We lay white roses at the fresh, shallow graves we dig with our hands and go through our stages of grief while self-isolating or socially distancing from the people we are scared to infect or by which we are scared to become infected. In our own little shells of tunnel vision, we shed the excess and feel inevitably haunted – above everything so very deeply alone.
This form of grief, though situationally radically different to the many ways through which one could experience the feeling, is at its core the same. It is a traumatic experience, an experience to which we respond through a variety of means– and by this I am not referring to the people who chose to make banana bread and those who went crazy with cabin fever at the beginning of lockdown. I refer here to our fight or flight instinct kicking in, a need to run and survive at all costs, and choosing what to take with us on the way out.
It’s funny, though I am probably spending more time alone now than I ever have in my life, I have also formed some of the most important close connections in the past year than I have ever been capable of doing before. 2020 and the pandemic were personally both about getting rid of everything that seemed to decorate my life and fortifying the relationships that mattered to me. Essentially, in a deep terror of losing everything I dropped what I did not need and reached out to those I love whom I had carelessly left behind, in order to build myself back up from the morbid grief that seemed (and seems) to fill just about everyone’s psyche for months.
The thing about loss and traumatic experiences is that when they happen, the people around you either draw in infinitely closer to you or they organically peel away from your life so as to say they do not belong there any longer. Connections that you form based on grief are ones that can struggle but inevitably are so strong and long-lasting that they make so much clearer who considers you an emotional priority rather than a peripheral interest. Not that having people with whom you are solely peripherally friendly is something bad, but understanding the difference is something as transformative as the traumatic event that reshapes your reality while you are undergoing it. From these intense, nourishing connections, we are capable of keeping ourselves accompanied even when the epidemic of deeply set sadness and loneliness is just as real as the virus creating the ghosts that haunt us, now and perhaps forever.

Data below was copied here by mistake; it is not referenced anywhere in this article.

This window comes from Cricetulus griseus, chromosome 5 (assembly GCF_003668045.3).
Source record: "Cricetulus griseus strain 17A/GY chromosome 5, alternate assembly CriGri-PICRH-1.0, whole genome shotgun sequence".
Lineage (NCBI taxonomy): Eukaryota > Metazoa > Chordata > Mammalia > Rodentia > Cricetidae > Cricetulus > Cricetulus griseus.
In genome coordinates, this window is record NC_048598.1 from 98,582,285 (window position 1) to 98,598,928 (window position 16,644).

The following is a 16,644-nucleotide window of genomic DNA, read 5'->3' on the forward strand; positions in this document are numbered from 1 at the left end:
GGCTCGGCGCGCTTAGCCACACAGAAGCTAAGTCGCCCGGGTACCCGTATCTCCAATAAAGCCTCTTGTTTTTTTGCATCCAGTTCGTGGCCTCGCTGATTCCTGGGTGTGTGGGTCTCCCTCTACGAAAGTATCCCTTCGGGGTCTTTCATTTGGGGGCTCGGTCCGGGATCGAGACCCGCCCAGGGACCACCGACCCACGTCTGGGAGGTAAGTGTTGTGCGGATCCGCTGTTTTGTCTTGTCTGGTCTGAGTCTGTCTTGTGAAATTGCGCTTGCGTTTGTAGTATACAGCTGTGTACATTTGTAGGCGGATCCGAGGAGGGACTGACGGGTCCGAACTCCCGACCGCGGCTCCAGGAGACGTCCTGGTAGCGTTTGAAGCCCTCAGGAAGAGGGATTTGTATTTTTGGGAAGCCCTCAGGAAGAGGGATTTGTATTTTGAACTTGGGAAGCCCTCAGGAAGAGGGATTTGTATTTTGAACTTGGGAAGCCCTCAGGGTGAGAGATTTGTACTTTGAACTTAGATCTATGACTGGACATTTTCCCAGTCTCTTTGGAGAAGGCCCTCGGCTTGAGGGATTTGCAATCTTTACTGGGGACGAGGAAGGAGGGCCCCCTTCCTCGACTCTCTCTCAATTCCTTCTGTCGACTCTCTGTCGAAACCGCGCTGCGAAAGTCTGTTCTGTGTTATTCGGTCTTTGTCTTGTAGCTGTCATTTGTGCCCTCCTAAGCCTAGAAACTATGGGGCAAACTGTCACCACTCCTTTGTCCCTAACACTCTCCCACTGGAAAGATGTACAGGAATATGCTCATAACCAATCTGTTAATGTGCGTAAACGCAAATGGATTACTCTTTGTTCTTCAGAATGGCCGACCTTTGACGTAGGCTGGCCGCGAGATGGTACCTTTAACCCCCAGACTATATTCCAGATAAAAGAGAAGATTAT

As for hindsight, I have none to offer yet. But as the traumatic long-lasting effects of the pandemic continue to replay themselves in our memory for years to come, we’ll all have shared something formative that shifted the earth upon which we stood. One can only hope that this connection will continue to mean something to those who shared in the experience, a broader message of empathy that reshapes our reality on a level greater than simply the interpersonal.
Art by Quinn Fagersten